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Search Articles

Posts Tagged ‘search engine optimization’


GrowSmartBiz Conference: How to Multiply the Effects of SEO With Great Content

November 15th, 2010 :: Monika Jansen

One of the Marketing Track sessions I attended at the GrowSmartBiz Conference had a great title-Stories, Content, and the Search Engine Sword Over Your Head-and delivered useful information in spades.  No matter how new or established your business, this session was a great way to learn exactly how to improve your search engine optimization efforts and results.

Ben Cook, the SEO Manager at Network Solutions, moderated the panel of 4 pros, including Tinu Abayomi-Paul, principal of Leveraged Promotion, Dr. Alan Glazier, founder and owner of Shady Grove Eye and Vision Care, Deborah Ager, principal of ClickWisdom, LLC, and Liana Evans, CEO of LiBeck Integrated Marketing.    (You might be curious as to why there’s an optometrist on the panel.  Dr. Grazier has successfully implemented SEO at Shady Grove Eye and become a prolific blogger in the process.)

Here are their tips on using great content to boost your website’s search engine optimization:

Write for your audience! To produce great content specific to your audience, you need to understand what they search for when online.  Use Market Samurai, a keyword analysis tool, to help you figure what people are searching for.  Then you will be able to write content that addresses their needs.

Use long-tail search terms in your content. Long-tail search terms are the descriptive keywords people enter in the search box when they’re conducting research online.  For instance, “children’s navy blue cotton jacket” rather than “children’s jackets”.  The more pages your website has, the more content you’ll have, and the more chances you’ll have at being found for long-tail terms.

Content type is important. Blogs, videos, and podcasts are great for search engine optimization, thanks to plenty of chances for back linking (aka, links from other sites).  All search engines, including Google and Bing, measure how often content is linked and how many views it gets, so the more varied your content, the better.

Make it easy to share content. Twitter makes sharing content and getting links easy as your content is spread from one person to the next.  On your blog, make sure you add “tweet this” and “like” buttons.  Google rewards websites that have links back to it from both new and established websites.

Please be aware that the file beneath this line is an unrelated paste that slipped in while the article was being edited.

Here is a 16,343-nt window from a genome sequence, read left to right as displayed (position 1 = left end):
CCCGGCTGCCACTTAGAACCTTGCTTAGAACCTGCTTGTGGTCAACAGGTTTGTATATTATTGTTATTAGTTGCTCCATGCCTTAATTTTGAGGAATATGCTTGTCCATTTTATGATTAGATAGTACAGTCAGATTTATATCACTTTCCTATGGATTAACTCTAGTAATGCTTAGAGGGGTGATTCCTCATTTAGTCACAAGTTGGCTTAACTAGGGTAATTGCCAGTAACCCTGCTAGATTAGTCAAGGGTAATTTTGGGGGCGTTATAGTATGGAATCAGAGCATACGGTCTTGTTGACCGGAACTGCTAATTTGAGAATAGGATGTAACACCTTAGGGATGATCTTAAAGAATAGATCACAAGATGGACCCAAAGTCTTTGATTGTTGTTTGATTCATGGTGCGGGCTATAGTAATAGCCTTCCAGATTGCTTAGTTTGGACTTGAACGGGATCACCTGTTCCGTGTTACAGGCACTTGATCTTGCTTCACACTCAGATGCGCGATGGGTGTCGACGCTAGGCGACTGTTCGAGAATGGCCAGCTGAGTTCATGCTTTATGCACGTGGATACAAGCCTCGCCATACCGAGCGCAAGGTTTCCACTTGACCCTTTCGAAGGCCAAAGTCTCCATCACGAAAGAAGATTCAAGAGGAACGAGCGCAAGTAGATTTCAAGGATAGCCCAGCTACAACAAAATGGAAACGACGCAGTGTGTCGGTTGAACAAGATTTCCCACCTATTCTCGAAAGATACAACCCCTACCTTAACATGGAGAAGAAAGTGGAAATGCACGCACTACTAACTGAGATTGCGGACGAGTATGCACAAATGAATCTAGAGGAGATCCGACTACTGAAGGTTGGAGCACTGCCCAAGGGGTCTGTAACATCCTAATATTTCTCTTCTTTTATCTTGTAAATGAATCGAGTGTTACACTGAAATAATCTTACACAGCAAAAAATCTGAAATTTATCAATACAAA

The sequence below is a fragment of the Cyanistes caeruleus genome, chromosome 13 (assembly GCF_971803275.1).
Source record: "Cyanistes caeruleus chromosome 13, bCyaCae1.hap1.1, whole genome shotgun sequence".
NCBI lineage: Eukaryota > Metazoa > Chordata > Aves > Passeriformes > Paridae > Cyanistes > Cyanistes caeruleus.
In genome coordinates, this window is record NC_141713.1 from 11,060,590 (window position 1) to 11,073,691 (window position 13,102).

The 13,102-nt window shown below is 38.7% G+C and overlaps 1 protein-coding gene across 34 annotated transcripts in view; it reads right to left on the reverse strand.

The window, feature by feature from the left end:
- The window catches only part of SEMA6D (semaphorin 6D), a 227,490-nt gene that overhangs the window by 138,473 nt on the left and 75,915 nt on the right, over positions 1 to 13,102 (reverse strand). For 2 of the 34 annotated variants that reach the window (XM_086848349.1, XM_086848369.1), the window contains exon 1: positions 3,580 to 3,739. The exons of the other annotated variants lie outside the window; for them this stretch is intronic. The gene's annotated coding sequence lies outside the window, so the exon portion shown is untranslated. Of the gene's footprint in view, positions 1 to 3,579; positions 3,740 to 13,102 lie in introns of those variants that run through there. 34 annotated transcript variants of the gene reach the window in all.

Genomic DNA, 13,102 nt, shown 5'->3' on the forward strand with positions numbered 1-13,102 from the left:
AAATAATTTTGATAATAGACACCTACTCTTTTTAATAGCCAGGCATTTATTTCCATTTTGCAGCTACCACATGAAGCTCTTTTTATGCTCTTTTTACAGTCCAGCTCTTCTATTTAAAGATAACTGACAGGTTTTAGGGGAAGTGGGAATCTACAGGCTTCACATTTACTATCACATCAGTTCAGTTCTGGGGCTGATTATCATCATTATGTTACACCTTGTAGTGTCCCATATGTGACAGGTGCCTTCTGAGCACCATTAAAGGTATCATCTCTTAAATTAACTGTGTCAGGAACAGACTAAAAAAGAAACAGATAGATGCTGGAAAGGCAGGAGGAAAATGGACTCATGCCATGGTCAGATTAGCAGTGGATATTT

Optimize video and podcasts. Because search engines cannot read videos or podcasts, add a transcript.

The importance of the URL. You can create custom URL shorteners for branding purposes (I had no idea!).  Awe.sm is the first company I found in search results that does this.  Also be sure that your blog’s URLs contain the title of the blog post rather than numbers.

Photo Courtesy Shashi Bellamkonda

SEO for Dummies Part I: On Page Optimization

February 8th, 2010 :: Monika Jansen

If you are a business owner, one of the first things you probably did when you started out was launch a website sprinkled with keywords.  How are potential customers going to find you otherwise?   Well, they probably aren’t. Unless your website is optimized for search engines, you are basically invisible online.  After all, how do you usually find businesses online?  You do a search.  And how many listings will you look at once a search engine has generated a list?  Exactly.  If your website does not immediately appear at the top of the list, well, like I just said, you are invisible.  Not good.

Posted by Gerlos to Flickr

Oh, and by the way, my website is not optimized for search engines, so don’t feel bad.

Time to get found online, which means calling in an SEO expert.  Meet Harry Books, President and CEO of Search First Marketing.  Harry has been doing this for a long time and has delivered over 200 SEO training seminars to over 6,000 business owners.  Needless to say, he knows his stuff.  There’s so much stuff to know, in fact, that it quickly became clear that this topic would require two posts.  This is part I and will focus on on-page optimization.  Part II will focus on links.